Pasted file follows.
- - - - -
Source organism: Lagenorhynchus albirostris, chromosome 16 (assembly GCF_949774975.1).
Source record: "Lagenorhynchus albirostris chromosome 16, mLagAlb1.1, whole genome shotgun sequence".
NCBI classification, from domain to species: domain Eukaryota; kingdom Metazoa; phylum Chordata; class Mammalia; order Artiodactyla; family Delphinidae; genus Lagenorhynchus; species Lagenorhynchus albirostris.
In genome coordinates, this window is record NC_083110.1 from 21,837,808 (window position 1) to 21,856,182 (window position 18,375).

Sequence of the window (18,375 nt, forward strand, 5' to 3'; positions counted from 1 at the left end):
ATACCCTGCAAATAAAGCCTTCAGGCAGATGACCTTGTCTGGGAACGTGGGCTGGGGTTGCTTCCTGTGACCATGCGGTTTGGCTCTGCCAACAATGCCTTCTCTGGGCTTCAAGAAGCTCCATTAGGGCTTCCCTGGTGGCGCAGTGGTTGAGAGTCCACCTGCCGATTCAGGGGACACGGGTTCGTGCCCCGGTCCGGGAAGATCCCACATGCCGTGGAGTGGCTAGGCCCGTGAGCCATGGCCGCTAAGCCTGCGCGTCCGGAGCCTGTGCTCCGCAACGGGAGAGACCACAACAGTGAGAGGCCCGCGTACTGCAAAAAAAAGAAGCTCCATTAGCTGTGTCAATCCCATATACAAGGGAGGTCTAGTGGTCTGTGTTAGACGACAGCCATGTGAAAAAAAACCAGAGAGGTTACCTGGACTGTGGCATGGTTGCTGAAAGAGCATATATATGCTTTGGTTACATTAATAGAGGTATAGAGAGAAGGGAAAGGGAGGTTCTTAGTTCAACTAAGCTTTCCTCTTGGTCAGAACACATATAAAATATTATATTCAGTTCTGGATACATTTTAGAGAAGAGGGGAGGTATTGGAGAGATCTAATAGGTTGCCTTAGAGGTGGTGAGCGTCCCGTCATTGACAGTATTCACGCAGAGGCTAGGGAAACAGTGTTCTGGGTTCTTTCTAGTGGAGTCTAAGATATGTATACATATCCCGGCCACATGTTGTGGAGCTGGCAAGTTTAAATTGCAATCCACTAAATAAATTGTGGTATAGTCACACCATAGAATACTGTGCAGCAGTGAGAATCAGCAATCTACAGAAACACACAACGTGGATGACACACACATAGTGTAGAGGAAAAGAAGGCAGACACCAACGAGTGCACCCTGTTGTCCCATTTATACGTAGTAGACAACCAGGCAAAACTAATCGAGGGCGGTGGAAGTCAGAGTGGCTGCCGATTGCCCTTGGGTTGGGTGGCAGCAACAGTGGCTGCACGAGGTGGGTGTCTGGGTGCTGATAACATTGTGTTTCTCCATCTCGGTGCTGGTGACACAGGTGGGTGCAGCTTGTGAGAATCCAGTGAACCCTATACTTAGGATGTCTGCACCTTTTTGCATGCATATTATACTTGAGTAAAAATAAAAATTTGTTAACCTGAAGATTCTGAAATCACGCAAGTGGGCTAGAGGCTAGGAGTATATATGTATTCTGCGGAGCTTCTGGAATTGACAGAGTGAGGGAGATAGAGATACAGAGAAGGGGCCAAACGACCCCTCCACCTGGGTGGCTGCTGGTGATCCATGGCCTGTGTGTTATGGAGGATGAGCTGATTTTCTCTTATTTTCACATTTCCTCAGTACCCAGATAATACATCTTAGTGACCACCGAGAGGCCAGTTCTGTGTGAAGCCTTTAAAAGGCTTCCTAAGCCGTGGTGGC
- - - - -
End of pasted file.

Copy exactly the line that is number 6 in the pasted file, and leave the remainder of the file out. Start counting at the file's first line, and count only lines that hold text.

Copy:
ATACCCTGCAAATAAAGCCTTCAGGCAGATGACCTTGTCTGGGAACGTGGGCTGGGGTTGCTTCCTGTGACCATGCGGTTTGGCTCTGCCAACAATGCCTTCTCTGGGCTTCAAGAAGCTCCATTAGGGCTTCCCTGGTGGCGCAGTGGTTGAGAGTCCACCTGCCGATTCAGGGGACACGGGTTCGTGCCCCGGTCCGGGAAGATCCCACATGCCGTGGAGTGGCTAGGCCCGTGAGCCATGGCCGCTAAGCCTGCGCGTCCGGAGCCTGTGCTCCGCAACGGGAGAGACCACAACAGTGAGAGGCCCGCGTACTGCAAAAAAAAGAAGCTCCATTAGCTGTGTCAATCCCATATACAAGGGAGGTCTAGTGGTCTGTGTTAGACGACAGCCATGTGAAAAAAAACCAGAGAGGTTACCTGGACTGTGGCATGGTTGCTGAAAGAGCATATATATGCTTTGGTTACATTAATAGAGGTATAGAGAGAAGGGAAAGGGAGGTTCTTAGTTCAACTAAGCTTTCCTCTTGGTCAGAACACATATAAAATATTATATTCAGTTCTGGATACATTTTAGAGAAGAGGGGAGGTATTGGAGAGATCTAATAGGTTGCCTTAGAGGTGGTGAGCGTCCCGTCATTGACAGTATTCACGCAGAGGCTAGGGAAACAGTGTTCTGGGTTCTTTCTAGTGGAGTCTAAGATATGTATACATATCCCGGCCACATGTTGTGGAGCTGGCAAGTTTAAATTGCAATCCACTAAATAAATTGTGGTATAGTCACACCATAGAATACTGTGCAGCAGTGAGAATCAGCAATCTACAGAAACACACAACGTGGATGACACACACATAGTGTAGAGGAAAAGAAGGCAGACACCAACGAGTGCACCCTGTTGTCCCATTTATACGTAGTAGACAACCAGGCAAAACTAATCGAGGGCGGTGGAAGTCAGAGTGGCTGCCGATTGCCCTTGGGTTGGGTGGCAGCAACAGTGGCTGCACGAGGTGGGTGTCTGGGTGCTGATAACATTGTGTTTCTCCATCTCGGTGCTGGTGACACAGGTGGGTGCAGCTTGTGAGAATCCAGTGAACCCTATACTTAGGATGTCTGCACCTTTTTGCATGCATATTATACTTGAGTAAAAATAAAAATTTGTTAACCTGAAGATTCTGAAATCACGCAAGTGGGCTAGAGGCTAGGAGTATATATGTATTCTGCGGAGCTTCTGGAATTGACAGAGTGAGGGAGATAGAGATACAGAGAAGGGGCCAAACGACCCCTCCACCTGGGTGGCTGCTGGTGATCCATGGCCTGTGTGTTATGGAGGATGAGCTGATTTTCTCTTATTTTCACATTTCCTCAGTACCCAGATAATACATCTTAGTGACCACCGAGAGGCCAGTTCTGTGTGAAGCCTTTAAAAGGCTTCCTAAGCCGTGGTGGC